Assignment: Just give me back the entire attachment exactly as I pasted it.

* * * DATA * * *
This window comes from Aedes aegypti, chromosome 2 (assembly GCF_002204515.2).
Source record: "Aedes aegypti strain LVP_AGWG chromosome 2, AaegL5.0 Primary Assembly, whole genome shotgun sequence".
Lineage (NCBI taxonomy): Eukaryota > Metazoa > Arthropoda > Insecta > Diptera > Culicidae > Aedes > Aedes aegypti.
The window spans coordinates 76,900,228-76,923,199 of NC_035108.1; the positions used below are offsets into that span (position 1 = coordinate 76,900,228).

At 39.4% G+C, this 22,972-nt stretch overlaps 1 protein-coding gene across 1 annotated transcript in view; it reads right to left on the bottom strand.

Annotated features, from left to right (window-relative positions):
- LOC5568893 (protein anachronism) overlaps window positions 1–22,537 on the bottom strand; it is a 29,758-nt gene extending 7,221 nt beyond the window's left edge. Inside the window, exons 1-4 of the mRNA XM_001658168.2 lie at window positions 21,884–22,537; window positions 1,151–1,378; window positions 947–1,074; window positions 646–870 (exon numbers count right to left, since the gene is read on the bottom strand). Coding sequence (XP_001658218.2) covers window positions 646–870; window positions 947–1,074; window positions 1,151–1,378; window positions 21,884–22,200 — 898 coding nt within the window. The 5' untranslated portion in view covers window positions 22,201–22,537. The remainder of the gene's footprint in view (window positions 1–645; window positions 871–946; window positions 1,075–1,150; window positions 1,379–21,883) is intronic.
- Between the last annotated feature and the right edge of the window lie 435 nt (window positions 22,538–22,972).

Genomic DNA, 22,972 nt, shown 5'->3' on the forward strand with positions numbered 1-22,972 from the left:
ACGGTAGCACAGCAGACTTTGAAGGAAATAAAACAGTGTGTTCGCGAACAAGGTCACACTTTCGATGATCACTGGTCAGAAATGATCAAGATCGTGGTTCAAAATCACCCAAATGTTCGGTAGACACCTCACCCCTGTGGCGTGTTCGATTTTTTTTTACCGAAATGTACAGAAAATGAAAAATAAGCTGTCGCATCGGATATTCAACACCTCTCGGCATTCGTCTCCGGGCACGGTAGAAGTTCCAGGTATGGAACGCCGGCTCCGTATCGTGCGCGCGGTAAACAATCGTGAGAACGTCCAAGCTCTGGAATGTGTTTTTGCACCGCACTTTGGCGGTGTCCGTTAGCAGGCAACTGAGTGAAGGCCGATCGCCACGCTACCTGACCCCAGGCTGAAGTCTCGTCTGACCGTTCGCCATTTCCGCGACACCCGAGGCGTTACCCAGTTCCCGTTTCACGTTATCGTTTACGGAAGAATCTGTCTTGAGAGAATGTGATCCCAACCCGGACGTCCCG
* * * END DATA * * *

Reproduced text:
This window comes from Aedes aegypti, chromosome 2 (assembly GCF_002204515.2).
Source record: "Aedes aegypti strain LVP_AGWG chromosome 2, AaegL5.0 Primary Assembly, whole genome shotgun sequence".
Lineage (NCBI taxonomy): Eukaryota > Metazoa > Arthropoda > Insecta > Diptera > Culicidae > Aedes > Aedes aegypti.
The window spans coordinates 76,900,228-76,923,199 of NC_035108.1; the positions used below are offsets into that span (position 1 = coordinate 76,900,228).

At 39.4% G+C, this 22,972-nt stretch overlaps 1 protein-coding gene across 1 annotated transcript in view; it reads right to left on the bottom strand.

Annotated features, from left to right (window-relative positions):
- LOC5568893 (protein anachronism) overlaps window positions 1–22,537 on the bottom strand; it is a 29,758-nt gene extending 7,221 nt beyond the window's left edge. Inside the window, exons 1-4 of the mRNA XM_001658168.2 lie at window positions 21,884–22,537; window positions 1,151–1,378; window positions 947–1,074; window positions 646–870 (exon numbers count right to left, since the gene is read on the bottom strand). Coding sequence (XP_001658218.2) covers window positions 646–870; window positions 947–1,074; window positions 1,151–1,378; window positions 21,884–22,200 — 898 coding nt within the window. The 5' untranslated portion in view covers window positions 22,201–22,537. The remainder of the gene's footprint in view (window positions 1–645; window positions 871–946; window positions 1,075–1,150; window positions 1,379–21,883) is intronic.
- Between the last annotated feature and the right edge of the window lie 435 nt (window positions 22,538–22,972).

Genomic DNA, 22,972 nt, shown 5'->3' on the forward strand with positions numbered 1-22,972 from the left:
ACGGTAGCACAGCAGACTTTGAAGGAAATAAAACAGTGTGTTCGCGAACAAGGTCACACTTTCGATGATCACTGGTCAGAAATGATCAAGATCGTGGTTCAAAATCACCCAAATGTTCGGTAGACACCTCACCCCTGTGGCGTGTTCGATTTTTTTTTACCGAAATGTACAGAAAATGAAAAATAAGCTGTCGCATCGGATATTCAACACCTCTCGGCATTCGTCTCCGGGCACGGTAGAAGTTCCAGGTATGGAACGCCGGCTCCGTATCGTGCGCGCGGTAAACAATCGTGAGAACGTCCAAGCTCTGGAATGTGTTTTTGCACCGCACTTTGGCGGTGTCCGTTAGCAGGCAACTGAGTGAAGGCCGATCGCCACGCTACCTGACCCCAGGCTGAAGTCTCGTCTGACCGTTCGCCATTTCCGCGACACCCGAGGCGTTACCCAGTTCCCGTTTCACGTTATCGTTTACGGAAGAATCTGTCTTGAGAGAATGTGATCCCAACCCGGACGTCCCG